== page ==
When NME released the C86 cassette in 1986, no one was entirely aware of how much of a cult item it would later become. But the 22-track compilation ended up being so influential that it resulted in the unintentional creation of a new subgenre: C86, a version of independent jangle pop.
One of the bands featured on the tape, The Wolfhounds, enjoyed moderate success at the time, but in retrospect, lead singer and guitarist David Callahan says the group didn’t necessarily feel like its song belonged on the recording in the first place.
“It’s always been a sore point with us, largely because it was our big break at the time and out of sheer naïveté, we put a throwaway song, [Feeling So Strange Again], on the cassette (which reputedly sold up to 100,000 copies, depending on who you ask), rather than The Anti-Midas Touch, which would surely have seen us having more success than we did,” he said. “Interestingly, the two or three bands that ‘made it’ weren’t necessarily the best bands on the tape, but had the suss to put their best songs on it – we were just too dumb at the time.”
Additionally, he insisted that although C86 became an umbrella term later on, the way he saw it, there was a lot of variety in the sound of the bands on the tape.
“The use of C86 as a genre description evolved later to describe bands (some good, some bad) with a fairly limited jangly guitar sound. We saw ourselves pretty much as garage/post-punk with tunes (but that’s not a very snappy description),” Callahan shared. “There certainly wasn’t the ‘jangle pop’ scene that people think there was, and most of the bands had wildly different sounds, though many knew each other from sleeping on each others’ floors and playing with each other at the same clubs.”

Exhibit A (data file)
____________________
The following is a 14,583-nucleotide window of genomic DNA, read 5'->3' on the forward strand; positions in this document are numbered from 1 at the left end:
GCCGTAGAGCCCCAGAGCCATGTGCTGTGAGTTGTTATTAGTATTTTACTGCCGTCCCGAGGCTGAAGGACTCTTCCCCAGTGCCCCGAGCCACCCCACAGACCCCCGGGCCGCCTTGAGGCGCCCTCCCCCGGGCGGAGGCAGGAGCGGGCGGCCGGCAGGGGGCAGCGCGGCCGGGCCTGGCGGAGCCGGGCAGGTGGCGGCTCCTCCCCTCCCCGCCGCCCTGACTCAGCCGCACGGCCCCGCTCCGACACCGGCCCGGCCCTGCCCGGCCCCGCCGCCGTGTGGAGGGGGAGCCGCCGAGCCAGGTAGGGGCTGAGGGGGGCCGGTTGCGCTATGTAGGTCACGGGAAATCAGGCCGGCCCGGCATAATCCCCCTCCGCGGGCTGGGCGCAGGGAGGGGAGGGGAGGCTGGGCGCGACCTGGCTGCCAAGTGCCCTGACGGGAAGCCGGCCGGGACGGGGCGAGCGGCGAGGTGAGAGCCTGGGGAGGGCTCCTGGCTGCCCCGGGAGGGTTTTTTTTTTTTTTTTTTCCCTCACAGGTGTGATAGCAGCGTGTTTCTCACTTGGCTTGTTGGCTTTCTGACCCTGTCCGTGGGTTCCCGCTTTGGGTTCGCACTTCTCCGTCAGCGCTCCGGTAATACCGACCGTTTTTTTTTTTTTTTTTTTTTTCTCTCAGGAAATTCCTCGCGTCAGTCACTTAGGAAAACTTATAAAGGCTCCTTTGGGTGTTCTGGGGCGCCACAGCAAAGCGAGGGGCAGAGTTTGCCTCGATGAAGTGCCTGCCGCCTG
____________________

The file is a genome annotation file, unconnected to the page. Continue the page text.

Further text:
The Wolfhounds are one of the bands on this more-than-25-year-old compilation that still exists, albeit in an updated configuration. But Callahan said if the band were to be featured on a tape today, he’d prefer to be called something else.
“We rather think that we stand on our own these days and would not fit into any particular genre, though if someone wanted to compile a bunch of awkward pop bands – if we’re not on our own there – under the umbrella ‘uneasy listening,’ that might work,” he said.
The Wolfhounds initially formed in 1985, releasing four albums over its five-year span, before calling it quits in 1990. Fifteen years later, in 2005, the band reunited to celebrate the 20-year anniversary of the release of its first single, 1996’s Cut the Cake. It was initially intended as a one-off type of deal, but at some point, it became more than that.
“It took a couple of gigs to see if it would work, and none of us wanted to do it very often if we were merely to pay faded homage to the past,” Callahan said. “As it turned out, both Andy (Golding, guitar) and I…had lots of songs we’d written with no outlet, and new compositions have continued to emerge as if they were the results of bodily functions or psychological tics.”